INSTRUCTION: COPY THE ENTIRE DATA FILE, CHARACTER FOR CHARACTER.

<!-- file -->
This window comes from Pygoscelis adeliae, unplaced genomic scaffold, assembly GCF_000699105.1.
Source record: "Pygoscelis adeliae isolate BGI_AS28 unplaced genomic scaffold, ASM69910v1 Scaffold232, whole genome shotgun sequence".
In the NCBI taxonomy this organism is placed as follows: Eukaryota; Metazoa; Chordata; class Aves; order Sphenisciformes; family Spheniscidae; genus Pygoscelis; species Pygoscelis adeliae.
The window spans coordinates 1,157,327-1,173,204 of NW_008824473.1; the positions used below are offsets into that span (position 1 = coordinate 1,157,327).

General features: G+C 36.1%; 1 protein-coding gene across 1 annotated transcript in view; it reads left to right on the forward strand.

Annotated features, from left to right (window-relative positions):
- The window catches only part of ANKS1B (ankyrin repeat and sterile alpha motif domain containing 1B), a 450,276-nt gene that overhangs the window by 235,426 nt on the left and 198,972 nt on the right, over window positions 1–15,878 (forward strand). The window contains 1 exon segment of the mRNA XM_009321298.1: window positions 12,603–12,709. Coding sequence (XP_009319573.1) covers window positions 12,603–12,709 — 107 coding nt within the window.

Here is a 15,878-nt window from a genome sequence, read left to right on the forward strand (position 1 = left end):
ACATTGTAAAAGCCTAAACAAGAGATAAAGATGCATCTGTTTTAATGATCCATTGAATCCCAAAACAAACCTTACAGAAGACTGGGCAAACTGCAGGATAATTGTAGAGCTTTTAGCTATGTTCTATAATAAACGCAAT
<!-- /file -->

This window comes from Pygoscelis adeliae, unplaced genomic scaffold, assembly GCF_000699105.1.
Source record: "Pygoscelis adeliae isolate BGI_AS28 unplaced genomic scaffold, ASM69910v1 Scaffold232, whole genome shotgun sequence".
In the NCBI taxonomy this organism is placed as follows: Eukaryota; Metazoa; Chordata; class Aves; order Sphenisciformes; family Spheniscidae; genus Pygoscelis; species Pygoscelis adeliae.
The window spans coordinates 1,157,327-1,173,204 of NW_008824473.1; the positions used below are offsets into that span (position 1 = coordinate 1,157,327).

General features: G+C 36.1%; 1 protein-coding gene across 1 annotated transcript in view; it reads left to right on the forward strand.

Annotated features, from left to right (window-relative positions):
- The window catches only part of ANKS1B (ankyrin repeat and sterile alpha motif domain containing 1B), a 450,276-nt gene that overhangs the window by 235,426 nt on the left and 198,972 nt on the right, over window positions 1–15,878 (forward strand). The window contains 1 exon segment of the mRNA XM_009321298.1: window positions 12,603–12,709. Coding sequence (XP_009319573.1) covers window positions 12,603–12,709 — 107 coding nt within the window.

Here is a 15,878-nt window from a genome sequence, read left to right on the forward strand (position 1 = left end):
ACATTGTAAAAGCCTAAACAAGAGATAAAGATGCATCTGTTTTAATGATCCATTGAATCCCAAAACAAACCTTACAGAAGACTGGGCAAACTGCAGGATAATTGTAGAGCTTTTAGCTATGTTCTATAATAAACGCAAT